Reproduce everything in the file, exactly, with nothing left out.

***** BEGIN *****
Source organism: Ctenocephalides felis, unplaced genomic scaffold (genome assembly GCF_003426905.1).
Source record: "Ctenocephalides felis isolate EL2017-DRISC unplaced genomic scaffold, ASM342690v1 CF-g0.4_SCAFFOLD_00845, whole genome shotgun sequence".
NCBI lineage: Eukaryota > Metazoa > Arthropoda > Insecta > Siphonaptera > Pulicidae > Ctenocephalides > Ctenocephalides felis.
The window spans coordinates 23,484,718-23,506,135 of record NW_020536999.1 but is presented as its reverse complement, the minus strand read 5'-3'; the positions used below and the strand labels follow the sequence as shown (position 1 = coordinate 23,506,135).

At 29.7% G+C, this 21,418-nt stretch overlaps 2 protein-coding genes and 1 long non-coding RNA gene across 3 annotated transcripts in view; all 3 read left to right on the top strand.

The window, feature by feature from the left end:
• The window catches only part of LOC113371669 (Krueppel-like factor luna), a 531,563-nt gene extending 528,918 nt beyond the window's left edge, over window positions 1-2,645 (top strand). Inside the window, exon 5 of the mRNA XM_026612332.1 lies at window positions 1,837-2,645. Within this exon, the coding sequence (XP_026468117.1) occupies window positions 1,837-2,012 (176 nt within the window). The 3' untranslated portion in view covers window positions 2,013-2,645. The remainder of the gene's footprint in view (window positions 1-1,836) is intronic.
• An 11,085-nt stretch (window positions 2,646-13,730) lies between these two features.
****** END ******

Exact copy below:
Source organism: Ctenocephalides felis, unplaced genomic scaffold (genome assembly GCF_003426905.1).
Source record: "Ctenocephalides felis isolate EL2017-DRISC unplaced genomic scaffold, ASM342690v1 CF-g0.4_SCAFFOLD_00845, whole genome shotgun sequence".
NCBI lineage: Eukaryota > Metazoa > Arthropoda > Insecta > Siphonaptera > Pulicidae > Ctenocephalides > Ctenocephalides felis.
The window spans coordinates 23,484,718-23,506,135 of record NW_020536999.1 but is presented as its reverse complement, the minus strand read 5'-3'; the positions used below and the strand labels follow the sequence as shown (position 1 = coordinate 23,506,135).

At 29.7% G+C, this 21,418-nt stretch overlaps 2 protein-coding genes and 1 long non-coding RNA gene across 3 annotated transcripts in view; all 3 read left to right on the top strand.

The window, feature by feature from the left end:
• The window catches only part of LOC113371669 (Krueppel-like factor luna), a 531,563-nt gene extending 528,918 nt beyond the window's left edge, over window positions 1-2,645 (top strand). Inside the window, exon 5 of the mRNA XM_026612332.1 lies at window positions 1,837-2,645. Within this exon, the coding sequence (XP_026468117.1) occupies window positions 1,837-2,012 (176 nt within the window). The 3' untranslated portion in view covers window positions 2,013-2,645. The remainder of the gene's footprint in view (window positions 1-1,836) is intronic.
• An 11,085-nt stretch (window positions 2,646-13,730) lies between these two features.